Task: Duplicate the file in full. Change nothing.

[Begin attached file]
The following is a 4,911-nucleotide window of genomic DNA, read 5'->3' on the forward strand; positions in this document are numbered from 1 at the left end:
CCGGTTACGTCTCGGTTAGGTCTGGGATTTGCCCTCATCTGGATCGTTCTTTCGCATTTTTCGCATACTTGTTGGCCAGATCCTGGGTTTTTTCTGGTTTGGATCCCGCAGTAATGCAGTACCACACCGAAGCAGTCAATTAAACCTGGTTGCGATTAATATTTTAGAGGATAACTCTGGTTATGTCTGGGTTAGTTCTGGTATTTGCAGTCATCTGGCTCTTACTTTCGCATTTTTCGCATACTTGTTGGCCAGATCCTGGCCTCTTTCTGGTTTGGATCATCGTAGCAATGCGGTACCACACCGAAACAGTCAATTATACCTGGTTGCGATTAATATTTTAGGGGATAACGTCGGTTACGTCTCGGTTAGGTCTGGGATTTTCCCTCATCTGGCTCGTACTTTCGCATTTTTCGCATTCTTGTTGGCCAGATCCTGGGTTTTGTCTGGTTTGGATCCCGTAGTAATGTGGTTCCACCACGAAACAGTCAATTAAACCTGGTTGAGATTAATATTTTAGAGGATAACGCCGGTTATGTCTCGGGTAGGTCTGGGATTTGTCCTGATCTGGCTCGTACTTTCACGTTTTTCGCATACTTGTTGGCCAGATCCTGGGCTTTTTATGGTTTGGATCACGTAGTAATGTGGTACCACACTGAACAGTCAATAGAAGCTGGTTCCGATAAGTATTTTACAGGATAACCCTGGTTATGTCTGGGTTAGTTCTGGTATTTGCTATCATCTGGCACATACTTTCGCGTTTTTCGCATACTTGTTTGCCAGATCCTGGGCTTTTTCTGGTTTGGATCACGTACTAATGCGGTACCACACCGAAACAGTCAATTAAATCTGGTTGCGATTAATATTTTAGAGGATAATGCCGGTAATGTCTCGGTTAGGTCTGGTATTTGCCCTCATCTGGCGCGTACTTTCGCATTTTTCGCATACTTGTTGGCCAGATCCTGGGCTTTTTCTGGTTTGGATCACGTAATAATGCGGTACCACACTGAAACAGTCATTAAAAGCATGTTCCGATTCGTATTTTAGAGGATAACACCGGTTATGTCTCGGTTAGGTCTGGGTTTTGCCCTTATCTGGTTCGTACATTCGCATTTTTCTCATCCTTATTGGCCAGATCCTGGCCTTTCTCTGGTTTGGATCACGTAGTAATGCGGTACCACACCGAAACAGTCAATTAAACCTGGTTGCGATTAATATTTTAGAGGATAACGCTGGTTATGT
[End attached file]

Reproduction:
The following is a 4,911-nucleotide window of genomic DNA, read 5'->3' on the forward strand; positions in this document are numbered from 1 at the left end:
CCGGTTACGTCTCGGTTAGGTCTGGGATTTGCCCTCATCTGGATCGTTCTTTCGCATTTTTCGCATACTTGTTGGCCAGATCCTGGGTTTTTTCTGGTTTGGATCCCGCAGTAATGCAGTACCACACCGAAGCAGTCAATTAAACCTGGTTGCGATTAATATTTTAGAGGATAACTCTGGTTATGTCTGGGTTAGTTCTGGTATTTGCAGTCATCTGGCTCTTACTTTCGCATTTTTCGCATACTTGTTGGCCAGATCCTGGCCTCTTTCTGGTTTGGATCATCGTAGCAATGCGGTACCACACCGAAACAGTCAATTATACCTGGTTGCGATTAATATTTTAGGGGATAACGTCGGTTACGTCTCGGTTAGGTCTGGGATTTTCCCTCATCTGGCTCGTACTTTCGCATTTTTCGCATTCTTGTTGGCCAGATCCTGGGTTTTGTCTGGTTTGGATCCCGTAGTAATGTGGTTCCACCACGAAACAGTCAATTAAACCTGGTTGAGATTAATATTTTAGAGGATAACGCCGGTTATGTCTCGGGTAGGTCTGGGATTTGTCCTGATCTGGCTCGTACTTTCACGTTTTTCGCATACTTGTTGGCCAGATCCTGGGCTTTTTATGGTTTGGATCACGTAGTAATGTGGTACCACACTGAACAGTCAATAGAAGCTGGTTCCGATAAGTATTTTACAGGATAACCCTGGTTATGTCTGGGTTAGTTCTGGTATTTGCTATCATCTGGCACATACTTTCGCGTTTTTCGCATACTTGTTTGCCAGATCCTGGGCTTTTTCTGGTTTGGATCACGTACTAATGCGGTACCACACCGAAACAGTCAATTAAATCTGGTTGCGATTAATATTTTAGAGGATAATGCCGGTAATGTCTCGGTTAGGTCTGGTATTTGCCCTCATCTGGCGCGTACTTTCGCATTTTTCGCATACTTGTTGGCCAGATCCTGGGCTTTTTCTGGTTTGGATCACGTAATAATGCGGTACCACACTGAAACAGTCATTAAAAGCATGTTCCGATTCGTATTTTAGAGGATAACACCGGTTATGTCTCGGTTAGGTCTGGGTTTTGCCCTTATCTGGTTCGTACATTCGCATTTTTCTCATCCTTATTGGCCAGATCCTGGCCTTTCTCTGGTTTGGATCACGTAGTAATGCGGTACCACACCGAAACAGTCAATTAAACCTGGTTGCGATTAATATTTTAGAGGATAACGCTGGTTATGT